Grief, Bereavement, and Mourning
Grief, bereavement and mourning are all used to describe the reaction to losing someone you love, but they have slightly different meanings. Both bereavement and mourning are part of grieving. Below is some information of the grieving process, according to www.cancer.ca :
Grief is a normal reaction to the loss of a loved one. It can also be a reaction to the loss of relationships, physical ability, opportunities or future hopes and dreams.
Bereavement is the state of having suffered the loss of a loved one. It is the time after a loss during which grief is experienced and mourning occurs.
Mourning is the external expression of grief. It includes rituals that mark someone’s death, such as funerals, wakes or memorial services. Mourning is strongly influenced by a person’s religious, spiritual and cultural beliefs and practices.
Everyone grieves differently. The way you grieve will depend on:
- whether the death was expected or unexpected
- your relationship with the person who has died
- your personality and your cultural, spiritual and religious beliefs
- how you have coped with loss before
- the support systems in your life (family, friends and spiritual, religious and social communities)
Grief and emotions
Grieving is not a single emotional experience. It is a process through which we learn to cope with the loss of someone (or something) in our lives. It’s important to remember that there is no “right” way to grieve. No one can tell you how you should grieve, when you should feel certain emotions or in what order. Your grief is a very personal experience, and your feelings do not have to follow any path but your own.
During the grieving process, you may have many different emotions:
Shock and numbness - Even though death may be expected when someone has advanced cancer, the actual death may still come as a shock to you, especially if it was sudden or happens sooner than expected.
Sadness, loneliness and isolation - The sadness of grief is a deep sense of loss. Some people have a sense of emptiness or being left alone by the person who died. During grieving, many people withdraw from others, especially in social situations.
Anger - It’s not unusual to be angry after someone dies. You may be angry that the person left you, that they didn’t fight the cancer “hard enough,” or that they won’t be there for a special life event (for example, a wedding or graduation). You may also be angry at yourself because you didn’t visit the person often while they were ill, or you weren’t there when they died. You may also be angry at your god or fate for the person’s death.
Relief - If the person who died had been ill or suffering for a long time, you may feel a sense of relief that the struggle is over. You may also feel thankful that the stress of being a caregiver is over. These feelings are normal, and you shouldn’t feel ashamed or guilty about them.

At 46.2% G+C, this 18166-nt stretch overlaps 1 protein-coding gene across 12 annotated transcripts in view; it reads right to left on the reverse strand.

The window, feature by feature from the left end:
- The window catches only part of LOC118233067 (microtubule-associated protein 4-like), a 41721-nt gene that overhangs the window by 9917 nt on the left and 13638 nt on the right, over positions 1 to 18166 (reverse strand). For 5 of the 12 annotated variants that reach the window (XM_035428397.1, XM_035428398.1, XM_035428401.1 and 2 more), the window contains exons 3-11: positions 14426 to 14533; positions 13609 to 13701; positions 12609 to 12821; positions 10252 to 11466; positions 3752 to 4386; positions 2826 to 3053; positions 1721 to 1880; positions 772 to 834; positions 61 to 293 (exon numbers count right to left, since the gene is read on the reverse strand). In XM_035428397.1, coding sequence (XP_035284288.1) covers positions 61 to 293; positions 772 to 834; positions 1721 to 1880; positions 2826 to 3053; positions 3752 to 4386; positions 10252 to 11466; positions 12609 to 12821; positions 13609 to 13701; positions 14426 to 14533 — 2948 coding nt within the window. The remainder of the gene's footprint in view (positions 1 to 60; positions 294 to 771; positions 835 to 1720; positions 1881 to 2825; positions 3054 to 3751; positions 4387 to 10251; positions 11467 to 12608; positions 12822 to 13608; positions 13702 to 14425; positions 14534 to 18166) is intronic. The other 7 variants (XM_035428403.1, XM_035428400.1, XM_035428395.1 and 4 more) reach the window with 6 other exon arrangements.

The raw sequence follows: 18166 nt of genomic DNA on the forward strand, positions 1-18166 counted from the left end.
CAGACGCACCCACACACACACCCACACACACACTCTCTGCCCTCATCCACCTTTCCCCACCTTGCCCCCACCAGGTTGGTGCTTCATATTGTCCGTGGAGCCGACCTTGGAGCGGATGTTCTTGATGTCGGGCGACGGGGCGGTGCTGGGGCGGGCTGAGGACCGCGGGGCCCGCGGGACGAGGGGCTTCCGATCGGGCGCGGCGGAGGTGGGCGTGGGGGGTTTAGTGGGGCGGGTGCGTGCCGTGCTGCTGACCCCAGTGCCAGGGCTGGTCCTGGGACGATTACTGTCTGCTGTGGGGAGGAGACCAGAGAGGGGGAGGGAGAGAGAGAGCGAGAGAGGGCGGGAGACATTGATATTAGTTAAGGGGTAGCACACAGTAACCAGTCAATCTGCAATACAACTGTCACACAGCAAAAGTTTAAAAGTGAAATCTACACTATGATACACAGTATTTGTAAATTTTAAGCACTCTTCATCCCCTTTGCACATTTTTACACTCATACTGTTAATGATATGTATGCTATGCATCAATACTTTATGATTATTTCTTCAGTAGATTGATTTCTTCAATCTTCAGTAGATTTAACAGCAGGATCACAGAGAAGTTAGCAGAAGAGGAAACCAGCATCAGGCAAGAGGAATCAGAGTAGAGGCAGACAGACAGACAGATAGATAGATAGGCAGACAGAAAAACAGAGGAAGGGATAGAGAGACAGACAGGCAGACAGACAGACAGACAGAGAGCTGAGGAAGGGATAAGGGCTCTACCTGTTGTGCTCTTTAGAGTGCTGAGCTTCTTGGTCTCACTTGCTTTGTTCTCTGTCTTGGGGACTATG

Guilt - You may feel guilty about something that you said, or didn’t say, to the person who has died, or that you didn’t do enough to help them while they were alive.
Confusion - You may have problems concentrating or remembering things. You may feel like you’re walking around in a fog or that you are not yourself. This is a normal reaction to grief.
Grief can also cause physical symptoms and reactions:
- Trouble sleeping
- Some people may have dreams or “visions” of the deceased person, or hear their voice.
- Eating less or eating more
- Some people have physical signs of anxiety, including tightness in the chest and shortness of breath.
- Feeling tired or weak
Anticipatory grief is the grief that occurs when the person with advanced cancer or their family expects death to happen. It includes many of the same thoughts, feelings and emotions that can occur after a death.
Anticipatory grief can give you time to slowly get used to the reality of your loss. It can give you a chance to complete unfinished business with the dying person or strengthen your relationship with them.
Dealing with grief
Grieving can be a very painful and long process. Given time and support, you will begin to heal, accept the loss and adjust. There is no set time period for grieving. Most people find that their emotions and physical symptoms of grief start to lessen between 6 months and 2 years after their loved one has died.
To cope with grief, you can:
- Let yourself cry as often as you need. It is part of the healing process, not a sign of weakness.
- Allow yourself to feel sadness, pain, anger and any other emotions. Don’t let others tell you what you should be feeling.
- Take care of yourself by eating well and exercising.
- Limit the amount of alcohol or other drugs you use. These may cause other emotional problems and make your recovery from grief slower.
- Be gentle with yourself. Forgive yourself for all the things that you may have said or done, or didn’t say or do.
- Talk to and get support from others who have experienced a loss.
- Prepare for the emotions that may come up on birthdays, anniversaries and holidays.
- Take a break from grief – you don’t need to be focused on it all the time. Go to a movie or concert, take a hot bath, read or listen to music.
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